Jazz hands: Nice

Evenings on Occupied Dame Street are a strange affair, the calm of the afternoon gives way to the frantic energy of the second General Assembly of the day, currently held at 6pm, and the influx of interested people on their way home from work, college, school and the like.

The General Assemblies are an open and collaborative affair, a way for everyone to have their voices heard, news and announcements to be shared and for the #OccupyDameStreet movement to take its collective decisions. Anyone can participate in these meetings, even if they have just arrived at the site, and a system of hand gestures is used to show agreement, disagreement or to raise points of order and information, the idea being that if you just agree with something, you can show your agreement by waving your hands in the air, there's no need for everyone to speak just to say, 'I agree with her.’ If this idea had been introduced to the last office I worked in, our department meetings would have been over in five minutes and we'd all have had more time for the important things like coffee and sleeping. As agreement is reached through consensus, an awful lot of hand-waving takes place and the effect has come to be lovingly referred to as "Jazz Hands".



 jazz hands 1

Jazz Hands at the afternoon General Assembly
#OccupyDameStreet, Dublin, Monday 10th October

occupy dame street evening general assembly 

Jazz Hands at the evening General Assembly
#OccupyDameStreet, Dublin, Monday 10th October

After the General Assembly a number of Working Group meetings take place to help set the work rota for the evening and the following day. Different folks with particular skill sets (or just a willing pair of hands) have volunteered to help coordinate specific aspects of #OccupyDameStreet and the Camp itself, and Working Groups have been formed to help manage things like Construction (the group in which I have found myself, which would come as a laugh and a worrying concern to anyone who knows me in the Really Real World), Logistics, Media, Security, Health and Safety and the all important Food Group, charged with keeping the bellies full of those living and working in the Camp. The donations of food from members of the public and local restaurants are astonishing, never underestimate the generosity of your fellow citizens, or the importance of gaffer tape and a set of cable ties, not necessarily at the same time.

occupy dame street food group 

The amazing Food Group work their magic
#OccupyDameStreet, Dublin, Monday 10th October

The Working Groups are essential because the membership of the Camp is quite fluid, beyond the core group of up to twenty Overnighters the camp sees well over a hundred other participants over the course of the day, and even the composition of the Overnighters has changed as some folks could only be there on the weekend, and others have taken their place, drawn down to Dame Street like revolutionary moths to a leaderless flame. The Working Groups ensure that there is always someone about with a solid idea of what needs to be done, and where. Where Working Groups interact with the general public outside of Occupied Dame Street (like the Media Group), they bring their ideas back to a General Assembly for approval or alteration, where they deal solely with life inside the camp (like Construction), they usually work autonomously with the consensus of the smaller group of Overnighters and long-term Day-Trippers. Anybody can volunteer to be on a Working Group, whether an Overnighter or a Day-Tripper, and as I can attest sometimes you find yourself in a group because you are foolish enough to hold up a tarp, pass somebody a rope and the next thing you know you are rostered down for an 8am windbreak-making session.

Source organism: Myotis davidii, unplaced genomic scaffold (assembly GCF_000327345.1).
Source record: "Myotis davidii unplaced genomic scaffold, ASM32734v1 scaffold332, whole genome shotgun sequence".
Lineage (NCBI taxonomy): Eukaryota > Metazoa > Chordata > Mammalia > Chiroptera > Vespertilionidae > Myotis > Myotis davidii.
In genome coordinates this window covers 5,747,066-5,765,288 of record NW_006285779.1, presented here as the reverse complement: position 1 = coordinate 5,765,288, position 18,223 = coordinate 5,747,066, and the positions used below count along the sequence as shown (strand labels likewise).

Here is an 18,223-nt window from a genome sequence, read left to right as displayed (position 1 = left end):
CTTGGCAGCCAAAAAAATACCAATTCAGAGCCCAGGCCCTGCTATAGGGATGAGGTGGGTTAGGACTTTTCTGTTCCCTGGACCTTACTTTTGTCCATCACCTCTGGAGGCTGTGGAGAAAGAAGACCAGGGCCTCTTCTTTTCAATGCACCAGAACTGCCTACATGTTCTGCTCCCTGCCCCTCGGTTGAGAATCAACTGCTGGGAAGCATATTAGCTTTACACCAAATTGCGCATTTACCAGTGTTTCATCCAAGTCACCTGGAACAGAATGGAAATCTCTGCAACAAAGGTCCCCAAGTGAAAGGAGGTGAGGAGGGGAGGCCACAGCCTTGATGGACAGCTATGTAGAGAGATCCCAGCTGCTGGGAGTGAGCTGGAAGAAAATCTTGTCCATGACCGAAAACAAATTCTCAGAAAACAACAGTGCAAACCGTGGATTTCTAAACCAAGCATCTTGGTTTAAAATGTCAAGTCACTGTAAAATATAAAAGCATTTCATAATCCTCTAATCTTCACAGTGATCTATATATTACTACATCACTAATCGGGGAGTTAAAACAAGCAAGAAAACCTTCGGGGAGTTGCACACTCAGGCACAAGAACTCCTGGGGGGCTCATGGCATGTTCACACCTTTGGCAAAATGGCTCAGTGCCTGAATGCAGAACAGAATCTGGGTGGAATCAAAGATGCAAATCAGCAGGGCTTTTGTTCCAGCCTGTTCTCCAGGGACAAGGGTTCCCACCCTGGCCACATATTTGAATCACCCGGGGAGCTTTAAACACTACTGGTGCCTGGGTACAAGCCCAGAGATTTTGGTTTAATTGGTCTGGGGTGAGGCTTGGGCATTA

If only Jazz Hands made building go faster.

 revolution pizza

Vegan pizza delivered straight from Hell by the magic pizza elves
#OccupyDameStreet, Dublin, Monday 10th October

The interaction with, and the support of, the general public makes all of this go faster, whether it is the near constant beeping of horns from cars driving by, to folks dropping in to bring supplies or just say "Well done!" A taxi-driver brought in chairs, tables and a blackboard this morning at 10:30, a builders' supplier came in to see what more construction material was needed, printers have offered flyers for free and the amount of blankets, pillows and food donated in response to tweets was staggering, the camp was awash with fresh coffees and teas this morning, pizzas in the evening and a crate of apples at close to midnight. While there are hecklers and troublemakers who drop down drunkenly at 3am just to get a rise out of the hippies and the lefties, all the stress this causes is washed away the moment a passing mum sends her child over to drop off some jammy-dodgers. People are just amazing.

Actually, I think that is the main lesson to be learned from three days of #OccupyDameStreet – people are just amazing. I went down on Saturday to see what it was all about and have ended up spending around twelve hours of every day there since, and doing something that I rarely do, participating. Yes, I'm still taking photos and posting things to Twitter, but it’s squeezed in between tying down tents, taking out the trash, running off to buy batteries for the megaphone and an awful, awful lot of Jazz Hands.

I'm almost too busy to be grumpy.


jazz hands redux

More Jazz Hands
#OccupyDameStreet Tuesday 11 October

canine joins in


Originally published on David's site, boomingback.org.


Images top and bottom: Aoife Giles.

All other images: David Johnson.